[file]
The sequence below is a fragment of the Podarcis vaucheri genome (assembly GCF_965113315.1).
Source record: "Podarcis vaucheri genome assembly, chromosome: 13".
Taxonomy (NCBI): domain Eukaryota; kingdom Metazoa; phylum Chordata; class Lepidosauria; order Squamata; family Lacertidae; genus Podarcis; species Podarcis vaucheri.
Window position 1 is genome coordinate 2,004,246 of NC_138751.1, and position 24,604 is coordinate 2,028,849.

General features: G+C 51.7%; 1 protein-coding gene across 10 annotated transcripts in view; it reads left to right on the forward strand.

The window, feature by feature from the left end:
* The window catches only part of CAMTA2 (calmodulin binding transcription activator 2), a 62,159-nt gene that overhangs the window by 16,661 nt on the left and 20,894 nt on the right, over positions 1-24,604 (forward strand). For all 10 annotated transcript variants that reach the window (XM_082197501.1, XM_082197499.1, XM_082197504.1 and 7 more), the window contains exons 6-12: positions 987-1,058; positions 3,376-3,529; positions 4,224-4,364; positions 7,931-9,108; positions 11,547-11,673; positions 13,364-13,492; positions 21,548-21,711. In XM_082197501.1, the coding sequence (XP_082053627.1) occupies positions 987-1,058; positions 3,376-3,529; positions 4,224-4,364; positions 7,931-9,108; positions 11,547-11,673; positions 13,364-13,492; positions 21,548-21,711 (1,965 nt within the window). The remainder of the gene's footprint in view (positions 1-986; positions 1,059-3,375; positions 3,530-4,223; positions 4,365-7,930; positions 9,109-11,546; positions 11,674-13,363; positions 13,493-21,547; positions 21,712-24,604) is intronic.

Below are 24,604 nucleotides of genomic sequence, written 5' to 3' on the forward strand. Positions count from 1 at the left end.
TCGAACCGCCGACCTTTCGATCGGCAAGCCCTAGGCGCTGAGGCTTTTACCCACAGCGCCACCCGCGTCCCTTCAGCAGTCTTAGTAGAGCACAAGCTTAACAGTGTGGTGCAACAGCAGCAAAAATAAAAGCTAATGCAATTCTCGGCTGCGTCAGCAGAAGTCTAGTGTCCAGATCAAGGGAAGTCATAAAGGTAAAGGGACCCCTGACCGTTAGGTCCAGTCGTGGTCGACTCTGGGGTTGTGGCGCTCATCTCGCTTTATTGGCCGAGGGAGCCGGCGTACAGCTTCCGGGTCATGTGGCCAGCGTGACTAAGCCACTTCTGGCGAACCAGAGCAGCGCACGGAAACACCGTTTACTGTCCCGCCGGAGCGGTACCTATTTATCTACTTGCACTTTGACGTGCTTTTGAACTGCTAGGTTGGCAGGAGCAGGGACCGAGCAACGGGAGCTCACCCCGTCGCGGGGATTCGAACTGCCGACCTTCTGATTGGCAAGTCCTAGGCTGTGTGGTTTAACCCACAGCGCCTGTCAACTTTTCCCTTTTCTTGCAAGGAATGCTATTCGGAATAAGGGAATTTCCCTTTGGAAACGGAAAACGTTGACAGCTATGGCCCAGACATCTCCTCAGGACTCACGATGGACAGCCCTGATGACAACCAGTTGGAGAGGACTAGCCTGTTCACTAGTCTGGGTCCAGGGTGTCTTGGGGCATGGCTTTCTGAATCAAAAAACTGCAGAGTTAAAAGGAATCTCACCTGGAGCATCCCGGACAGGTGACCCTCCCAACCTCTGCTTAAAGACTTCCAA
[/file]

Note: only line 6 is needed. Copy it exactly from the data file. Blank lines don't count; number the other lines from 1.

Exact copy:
The window, feature by feature from the left end: